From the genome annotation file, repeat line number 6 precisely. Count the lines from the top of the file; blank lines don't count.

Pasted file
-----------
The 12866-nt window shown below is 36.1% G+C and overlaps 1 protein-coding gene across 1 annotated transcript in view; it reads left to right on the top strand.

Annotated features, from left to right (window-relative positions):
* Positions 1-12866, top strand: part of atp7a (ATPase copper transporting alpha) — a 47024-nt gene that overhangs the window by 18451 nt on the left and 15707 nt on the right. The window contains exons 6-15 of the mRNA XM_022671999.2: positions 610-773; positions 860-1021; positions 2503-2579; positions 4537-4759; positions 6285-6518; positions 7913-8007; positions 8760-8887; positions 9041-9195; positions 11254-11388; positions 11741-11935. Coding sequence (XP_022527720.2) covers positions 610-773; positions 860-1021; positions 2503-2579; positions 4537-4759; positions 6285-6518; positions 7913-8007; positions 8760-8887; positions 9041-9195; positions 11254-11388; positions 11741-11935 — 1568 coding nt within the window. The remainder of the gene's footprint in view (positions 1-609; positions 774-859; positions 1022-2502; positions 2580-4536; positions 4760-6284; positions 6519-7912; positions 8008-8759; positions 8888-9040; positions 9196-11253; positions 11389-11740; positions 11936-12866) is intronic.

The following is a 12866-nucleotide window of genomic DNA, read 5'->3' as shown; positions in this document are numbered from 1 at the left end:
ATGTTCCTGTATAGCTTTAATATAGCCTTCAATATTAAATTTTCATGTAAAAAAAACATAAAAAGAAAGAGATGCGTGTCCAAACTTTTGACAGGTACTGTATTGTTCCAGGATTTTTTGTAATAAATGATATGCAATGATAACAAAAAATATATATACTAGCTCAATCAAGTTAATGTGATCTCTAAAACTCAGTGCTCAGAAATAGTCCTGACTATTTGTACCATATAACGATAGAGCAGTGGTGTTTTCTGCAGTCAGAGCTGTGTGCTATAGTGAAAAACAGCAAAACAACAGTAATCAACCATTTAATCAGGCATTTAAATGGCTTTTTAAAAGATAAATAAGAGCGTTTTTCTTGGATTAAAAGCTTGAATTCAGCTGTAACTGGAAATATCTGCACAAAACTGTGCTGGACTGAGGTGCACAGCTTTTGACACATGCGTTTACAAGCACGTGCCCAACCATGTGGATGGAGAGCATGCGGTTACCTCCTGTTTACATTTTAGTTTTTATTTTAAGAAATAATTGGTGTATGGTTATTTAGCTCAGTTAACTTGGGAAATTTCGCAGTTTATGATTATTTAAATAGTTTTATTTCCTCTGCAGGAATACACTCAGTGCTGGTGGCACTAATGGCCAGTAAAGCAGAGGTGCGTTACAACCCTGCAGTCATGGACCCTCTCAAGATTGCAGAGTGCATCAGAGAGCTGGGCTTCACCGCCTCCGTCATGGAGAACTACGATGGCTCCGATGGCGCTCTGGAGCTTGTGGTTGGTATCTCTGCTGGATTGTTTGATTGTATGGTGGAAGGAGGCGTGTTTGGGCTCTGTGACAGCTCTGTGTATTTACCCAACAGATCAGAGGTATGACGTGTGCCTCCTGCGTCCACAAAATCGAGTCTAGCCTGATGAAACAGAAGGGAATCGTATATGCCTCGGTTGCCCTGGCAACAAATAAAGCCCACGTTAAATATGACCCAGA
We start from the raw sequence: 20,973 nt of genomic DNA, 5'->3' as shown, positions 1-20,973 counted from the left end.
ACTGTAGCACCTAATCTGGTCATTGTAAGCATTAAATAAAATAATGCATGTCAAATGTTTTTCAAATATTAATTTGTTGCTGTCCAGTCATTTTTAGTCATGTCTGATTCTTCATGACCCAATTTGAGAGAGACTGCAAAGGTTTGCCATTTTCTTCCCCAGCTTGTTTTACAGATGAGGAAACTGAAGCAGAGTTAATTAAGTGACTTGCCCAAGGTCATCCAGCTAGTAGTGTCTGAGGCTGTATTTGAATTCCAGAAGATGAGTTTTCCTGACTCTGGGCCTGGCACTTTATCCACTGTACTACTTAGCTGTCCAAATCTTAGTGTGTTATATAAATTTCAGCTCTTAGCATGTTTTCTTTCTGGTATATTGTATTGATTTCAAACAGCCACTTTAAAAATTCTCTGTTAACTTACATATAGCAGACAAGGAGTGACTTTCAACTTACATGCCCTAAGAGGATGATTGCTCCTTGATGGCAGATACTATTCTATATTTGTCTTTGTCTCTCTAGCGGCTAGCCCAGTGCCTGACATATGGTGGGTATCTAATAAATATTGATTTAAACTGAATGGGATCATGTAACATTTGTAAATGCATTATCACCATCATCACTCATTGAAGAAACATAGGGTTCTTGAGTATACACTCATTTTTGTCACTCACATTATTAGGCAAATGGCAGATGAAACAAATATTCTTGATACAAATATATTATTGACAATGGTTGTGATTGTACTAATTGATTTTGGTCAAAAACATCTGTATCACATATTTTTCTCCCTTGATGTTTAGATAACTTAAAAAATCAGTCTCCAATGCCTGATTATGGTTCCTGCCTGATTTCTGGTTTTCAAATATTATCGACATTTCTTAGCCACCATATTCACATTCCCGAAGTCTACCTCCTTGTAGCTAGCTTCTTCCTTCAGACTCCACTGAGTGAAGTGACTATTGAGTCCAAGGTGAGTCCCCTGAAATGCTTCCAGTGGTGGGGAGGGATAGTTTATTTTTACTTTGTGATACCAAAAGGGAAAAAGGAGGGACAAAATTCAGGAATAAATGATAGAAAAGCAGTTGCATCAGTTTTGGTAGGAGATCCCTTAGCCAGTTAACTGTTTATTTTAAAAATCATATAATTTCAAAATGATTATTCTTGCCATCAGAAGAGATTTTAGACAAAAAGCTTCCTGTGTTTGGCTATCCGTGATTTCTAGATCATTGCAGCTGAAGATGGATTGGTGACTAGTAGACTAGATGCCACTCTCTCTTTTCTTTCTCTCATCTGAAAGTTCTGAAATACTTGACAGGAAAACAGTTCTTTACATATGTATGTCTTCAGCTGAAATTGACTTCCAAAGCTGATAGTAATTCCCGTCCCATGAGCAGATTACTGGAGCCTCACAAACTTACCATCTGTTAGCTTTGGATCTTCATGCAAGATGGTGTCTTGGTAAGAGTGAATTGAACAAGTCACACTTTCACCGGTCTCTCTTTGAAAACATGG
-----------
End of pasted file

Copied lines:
We start from the raw sequence: 20,973 nt of genomic DNA, 5'->3' as shown, positions 1-20,973 counted from the left end.